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More Addenda

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I don’t usually sign in on Mondays, but there were a couple of things overnight, and I’ve got just a few minutes.

1)Lymaree’s problem can be solved if we stop thinking in modern ideas of “sexual orientation” as a singular sort of thing. 

To the extent that any sexual orientation is hardwired, any such orientation that produced no children would fade out if practiced exclusively.

But there’s no reason to believe that most people at most times ever practiced one and only one form of sexuality exclusively–homosexuality in classic Greece, for instance, was almost never practiced exclusively.  You had one sort of sexual relationship with your partner in battle, and another with your wife.

What’s more, to assume that the gold standard for what is sexually “normal” is to whether or not it can at least theoretically produce natural children is to go back to a very old standard of normality indeed, and completely undercuts most arguments for full civil rights for gay people.

I don’t understand why one has to class any form of sexuality as a “disorder.”   Things don’t have to be psychologically diseased to be bad for us.  What is natural is not necessarily good.  Arsenic is natural.  It will still kill you.

The attraction of older men to young girls and young girls to older men is perfectly natural, but there are good reasons why so many societies have worked overtime to discourage and control it–and better reasons for us to do so, living in a world where women are expected to take their places beside men in the professions.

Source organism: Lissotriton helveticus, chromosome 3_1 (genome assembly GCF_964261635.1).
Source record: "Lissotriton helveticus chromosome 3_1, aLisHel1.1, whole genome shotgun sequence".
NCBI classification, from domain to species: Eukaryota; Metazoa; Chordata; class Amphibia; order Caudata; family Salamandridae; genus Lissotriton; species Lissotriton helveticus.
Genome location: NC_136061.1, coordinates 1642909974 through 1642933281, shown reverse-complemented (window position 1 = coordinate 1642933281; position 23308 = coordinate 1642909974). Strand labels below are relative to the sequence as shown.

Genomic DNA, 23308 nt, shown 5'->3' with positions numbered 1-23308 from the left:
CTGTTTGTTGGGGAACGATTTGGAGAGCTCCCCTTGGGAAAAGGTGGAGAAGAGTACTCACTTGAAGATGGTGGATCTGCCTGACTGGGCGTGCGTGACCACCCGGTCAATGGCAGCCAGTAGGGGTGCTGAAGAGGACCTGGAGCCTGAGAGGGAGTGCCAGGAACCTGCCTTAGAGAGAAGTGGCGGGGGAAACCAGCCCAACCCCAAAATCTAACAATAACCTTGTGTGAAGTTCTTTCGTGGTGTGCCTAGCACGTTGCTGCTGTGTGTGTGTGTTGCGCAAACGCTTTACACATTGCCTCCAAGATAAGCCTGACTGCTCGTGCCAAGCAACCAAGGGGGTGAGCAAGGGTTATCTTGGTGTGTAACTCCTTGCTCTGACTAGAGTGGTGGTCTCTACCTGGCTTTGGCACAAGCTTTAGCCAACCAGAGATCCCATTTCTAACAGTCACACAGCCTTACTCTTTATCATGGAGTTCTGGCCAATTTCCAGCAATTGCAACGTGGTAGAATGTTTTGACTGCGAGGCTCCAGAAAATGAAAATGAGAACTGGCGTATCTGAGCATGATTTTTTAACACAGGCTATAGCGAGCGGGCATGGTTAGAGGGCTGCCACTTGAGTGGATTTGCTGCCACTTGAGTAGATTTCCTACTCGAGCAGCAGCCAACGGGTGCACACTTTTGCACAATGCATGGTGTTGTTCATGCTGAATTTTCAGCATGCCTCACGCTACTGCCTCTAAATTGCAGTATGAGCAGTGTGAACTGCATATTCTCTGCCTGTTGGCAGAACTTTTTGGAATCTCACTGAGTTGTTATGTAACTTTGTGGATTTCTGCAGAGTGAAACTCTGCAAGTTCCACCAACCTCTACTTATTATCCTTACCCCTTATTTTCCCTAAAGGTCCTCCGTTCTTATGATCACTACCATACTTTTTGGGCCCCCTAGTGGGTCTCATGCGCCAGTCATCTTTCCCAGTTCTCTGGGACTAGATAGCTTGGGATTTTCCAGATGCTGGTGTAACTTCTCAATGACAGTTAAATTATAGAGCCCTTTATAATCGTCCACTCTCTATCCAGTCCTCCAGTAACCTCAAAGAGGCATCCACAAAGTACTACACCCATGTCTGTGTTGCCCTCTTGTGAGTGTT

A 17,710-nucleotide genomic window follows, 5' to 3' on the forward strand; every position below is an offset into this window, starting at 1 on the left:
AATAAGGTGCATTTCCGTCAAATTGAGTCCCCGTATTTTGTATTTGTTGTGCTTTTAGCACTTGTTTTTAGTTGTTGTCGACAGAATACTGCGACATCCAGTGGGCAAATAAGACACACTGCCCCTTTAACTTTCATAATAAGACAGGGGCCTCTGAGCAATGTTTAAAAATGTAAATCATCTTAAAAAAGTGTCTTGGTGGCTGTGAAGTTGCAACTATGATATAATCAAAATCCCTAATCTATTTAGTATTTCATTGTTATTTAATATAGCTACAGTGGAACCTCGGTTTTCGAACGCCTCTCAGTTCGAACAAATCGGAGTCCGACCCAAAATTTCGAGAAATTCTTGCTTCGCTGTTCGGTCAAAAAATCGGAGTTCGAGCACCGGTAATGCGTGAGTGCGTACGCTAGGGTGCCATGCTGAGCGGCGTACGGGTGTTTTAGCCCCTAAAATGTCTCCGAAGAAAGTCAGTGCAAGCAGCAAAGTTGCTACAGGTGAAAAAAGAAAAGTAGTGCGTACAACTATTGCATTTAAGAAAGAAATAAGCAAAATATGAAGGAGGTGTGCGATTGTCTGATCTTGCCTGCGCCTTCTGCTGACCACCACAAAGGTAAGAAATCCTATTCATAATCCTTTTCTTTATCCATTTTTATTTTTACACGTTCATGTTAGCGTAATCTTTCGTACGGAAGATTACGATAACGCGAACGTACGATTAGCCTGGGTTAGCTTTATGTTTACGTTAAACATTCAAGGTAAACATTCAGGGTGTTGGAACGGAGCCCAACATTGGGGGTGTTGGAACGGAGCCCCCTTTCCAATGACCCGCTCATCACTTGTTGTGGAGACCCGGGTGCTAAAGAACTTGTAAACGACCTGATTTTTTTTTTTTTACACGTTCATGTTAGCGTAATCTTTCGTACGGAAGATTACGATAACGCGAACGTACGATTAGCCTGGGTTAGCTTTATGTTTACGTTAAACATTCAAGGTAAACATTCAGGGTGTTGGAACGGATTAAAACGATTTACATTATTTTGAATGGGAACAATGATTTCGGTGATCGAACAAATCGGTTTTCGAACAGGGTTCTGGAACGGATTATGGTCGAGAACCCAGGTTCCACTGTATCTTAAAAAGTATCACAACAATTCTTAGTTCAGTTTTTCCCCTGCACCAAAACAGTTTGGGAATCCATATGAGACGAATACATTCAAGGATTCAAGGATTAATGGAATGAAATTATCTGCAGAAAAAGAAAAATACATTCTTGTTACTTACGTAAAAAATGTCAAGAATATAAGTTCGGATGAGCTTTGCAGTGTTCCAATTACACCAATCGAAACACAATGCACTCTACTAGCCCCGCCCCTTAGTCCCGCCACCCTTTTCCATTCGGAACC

2) I do know that there have been attempts made to reign in the depredations of “expert testimony,” but they don’t go nearly far enough.

My problem is not that some particular clinical psychologist has an abysmal track record at predicting recidivism rates, it’s that all of clinical psychology does.

It would be difficult to exaggerate the extent to which psychological “experts” are embedded into our legal system.  Their pronouncements are the basis for policy not only in criminal courts and on parole boards, but in social services of all kinds. 

And their track record is abysmal on a lot more than recidivism rates.

The book I recommended–Science and Pseudoscience in Clinical Psychology–has a long article on the anatomical dolls debacle.

For those of you who don’t know it:  for a long time, one of the methods used to “prove” that child sexual abuse had occurred was to give the child an anatomically correct doll and see what she did with it.  If she pulled at the genitals or otherwise inspected them–well, there it was.  She must have been sexually molested.  No normal child would do that.

This “evidence” was then brought in to court to prove that molestation had occurred, even when the child herself denied it.

In fact, the denial was another “proof” of molestation–the expert advice was that children never lie when they say they have been abused, but will often lie when they have been because they’re ashamed to tell anybody. 

It was a perfect example of circular reasoning–if the child said abuse happened, it happened, because we must believe the children.  If the child said abuse didn’t happen, it happened, because saying it didn’t happen was really a cry for help and a way of saying it did. 

The anatomically correct doll test was done over and over again and never failed to confirm abuse–and it send dozens of people to jail, ruined hundreds of lives, tore families apart.

The problem was this:  nobody had ever checked to see what a normal, unabused child would do with such dolls.

When people started checking, it turned out that all children of a certain age grabbed at the genitals.  And unless you wanted to claim that all children everywhere had been sexually abused, then pulling at the genitals proved nothing but that the child was a child.

What I want is to delegitimize clinical psychologists as experts in all settings, not just in court testimony.  We should not be making public policy on the basis of “research” that is not only not science, but is often barely voodoo.  We should not be allowing teachers to classify children on that basis, or social workers to classify families, or courts to demand a stint in rehab to addicts.

When the profession gets its act together we can revisit the field to see if it should be installed in government operations, but until then–no.